By some estimates, half of the 1,200 malls in the U.S. will be gone by 2023. The reality is that a growing number of Americans prefer Amazon over a jaunt to the mall. According to a 2017 survey pub- lished by Statista, 40 percent of U.S. internet users bought something
online several times per month, and one-fifth bought goods or services weekly.
Every mortgage originator knows that the internet is changing the way they do
business. It already has. And things are just getting started. Will what’s happening to retail cause the same havoc for the mortgage industry? Rest assured, the
digital-savvy originator still has a place in this future.
It’s a safe assumption that any borrower today who contacts a mortgage originator has already done some research about the mortgage process online. They
may not know exactly how much they can afford, but they can find out what rates
are available and generally what they need to do to apply for a mortgage.
Their expectations are high. They have been conditioned to get what they need,
when they need it. That applies to practically everything — groceries, appliances,
a plumber, movies and games, Spanish lessons, legal advice, a date, a ride, a car,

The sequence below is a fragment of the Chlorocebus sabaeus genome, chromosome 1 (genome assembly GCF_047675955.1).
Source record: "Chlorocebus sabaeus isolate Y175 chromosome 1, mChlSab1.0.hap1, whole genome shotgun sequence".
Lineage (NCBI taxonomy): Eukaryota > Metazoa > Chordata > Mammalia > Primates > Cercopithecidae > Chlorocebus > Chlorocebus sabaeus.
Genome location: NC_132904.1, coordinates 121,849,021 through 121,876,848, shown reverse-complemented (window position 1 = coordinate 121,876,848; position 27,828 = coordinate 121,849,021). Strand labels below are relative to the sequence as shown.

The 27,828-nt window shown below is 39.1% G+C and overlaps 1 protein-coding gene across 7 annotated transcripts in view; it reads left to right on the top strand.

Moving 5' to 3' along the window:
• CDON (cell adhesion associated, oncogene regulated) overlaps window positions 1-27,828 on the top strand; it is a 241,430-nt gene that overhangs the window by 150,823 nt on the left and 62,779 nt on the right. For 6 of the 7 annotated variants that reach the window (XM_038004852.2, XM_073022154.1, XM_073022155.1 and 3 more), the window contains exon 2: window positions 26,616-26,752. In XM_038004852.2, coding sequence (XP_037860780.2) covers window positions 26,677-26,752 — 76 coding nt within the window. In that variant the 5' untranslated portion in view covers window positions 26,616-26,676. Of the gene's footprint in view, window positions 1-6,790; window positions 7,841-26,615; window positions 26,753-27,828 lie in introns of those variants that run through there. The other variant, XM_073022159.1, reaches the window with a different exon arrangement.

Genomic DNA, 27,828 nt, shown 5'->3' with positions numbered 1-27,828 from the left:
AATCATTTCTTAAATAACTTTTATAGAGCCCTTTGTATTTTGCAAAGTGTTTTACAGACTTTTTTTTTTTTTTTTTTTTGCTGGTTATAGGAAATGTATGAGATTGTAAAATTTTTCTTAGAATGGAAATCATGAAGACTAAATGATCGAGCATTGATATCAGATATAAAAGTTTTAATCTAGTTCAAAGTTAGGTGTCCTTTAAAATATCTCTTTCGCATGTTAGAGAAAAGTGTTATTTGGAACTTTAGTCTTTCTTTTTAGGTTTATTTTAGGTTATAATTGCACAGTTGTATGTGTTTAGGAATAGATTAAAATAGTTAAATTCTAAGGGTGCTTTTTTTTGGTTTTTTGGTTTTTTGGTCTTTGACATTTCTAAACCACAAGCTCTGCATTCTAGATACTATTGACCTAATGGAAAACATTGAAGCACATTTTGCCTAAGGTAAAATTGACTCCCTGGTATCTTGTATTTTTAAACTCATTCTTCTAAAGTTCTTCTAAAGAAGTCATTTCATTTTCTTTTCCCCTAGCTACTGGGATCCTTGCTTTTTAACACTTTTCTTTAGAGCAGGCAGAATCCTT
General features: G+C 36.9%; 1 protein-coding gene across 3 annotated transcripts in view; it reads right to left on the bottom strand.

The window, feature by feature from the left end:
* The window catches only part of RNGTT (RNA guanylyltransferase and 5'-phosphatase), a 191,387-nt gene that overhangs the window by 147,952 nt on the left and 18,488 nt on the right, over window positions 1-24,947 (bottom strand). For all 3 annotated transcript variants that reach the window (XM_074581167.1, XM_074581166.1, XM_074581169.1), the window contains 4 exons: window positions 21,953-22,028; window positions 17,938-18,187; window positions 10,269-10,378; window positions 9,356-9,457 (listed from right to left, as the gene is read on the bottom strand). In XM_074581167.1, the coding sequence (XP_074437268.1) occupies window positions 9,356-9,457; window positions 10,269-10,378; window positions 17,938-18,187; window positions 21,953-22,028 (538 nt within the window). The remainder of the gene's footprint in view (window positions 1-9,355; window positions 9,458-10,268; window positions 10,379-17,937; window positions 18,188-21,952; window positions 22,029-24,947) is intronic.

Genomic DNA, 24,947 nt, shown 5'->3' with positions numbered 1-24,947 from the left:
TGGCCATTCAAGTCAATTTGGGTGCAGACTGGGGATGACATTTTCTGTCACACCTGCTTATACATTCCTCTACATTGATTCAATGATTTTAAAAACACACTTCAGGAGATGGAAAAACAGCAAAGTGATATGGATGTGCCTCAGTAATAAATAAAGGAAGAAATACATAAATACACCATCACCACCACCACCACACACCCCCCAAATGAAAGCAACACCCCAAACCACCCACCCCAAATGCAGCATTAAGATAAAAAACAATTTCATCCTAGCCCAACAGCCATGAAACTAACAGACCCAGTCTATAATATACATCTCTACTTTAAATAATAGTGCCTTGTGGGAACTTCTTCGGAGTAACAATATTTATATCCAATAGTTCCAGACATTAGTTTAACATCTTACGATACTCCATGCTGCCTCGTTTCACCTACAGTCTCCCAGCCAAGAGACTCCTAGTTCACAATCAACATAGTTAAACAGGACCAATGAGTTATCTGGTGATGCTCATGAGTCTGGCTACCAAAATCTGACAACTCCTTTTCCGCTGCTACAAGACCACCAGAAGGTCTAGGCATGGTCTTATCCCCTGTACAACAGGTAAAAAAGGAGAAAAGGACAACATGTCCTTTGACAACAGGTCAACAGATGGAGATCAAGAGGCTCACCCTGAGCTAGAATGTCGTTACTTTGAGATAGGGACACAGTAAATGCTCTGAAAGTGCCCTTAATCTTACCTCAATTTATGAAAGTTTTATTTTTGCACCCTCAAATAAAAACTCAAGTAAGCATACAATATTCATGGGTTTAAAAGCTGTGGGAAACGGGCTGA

you name it. Each of these things can be obtained immediately or almost immediately, except — you guessed it — a home or a mortgage.
Of course, most people don’t expect buying a home to be that easy. They do
expect it to be a lot easier than it was for their parents, however.
It wasn’t that long ago when only a real estate agent or an appraiser could tell
you how much your house was probably worth, because only they had access to
local sales data. Today, anyone can get a home value from a dozen different sources
in seconds, whether they are serious about refinancing their mortgage or not.
Borrowers can do much more than get a value, too. With the emergence of financial technology, software-as-a-service programs, homebuyers can go quite far
into the mortgage process before ever talking to a human being.
They can research and compare loan products, apply for a mortgage and sign
their application electronically. They can order their own credit and access their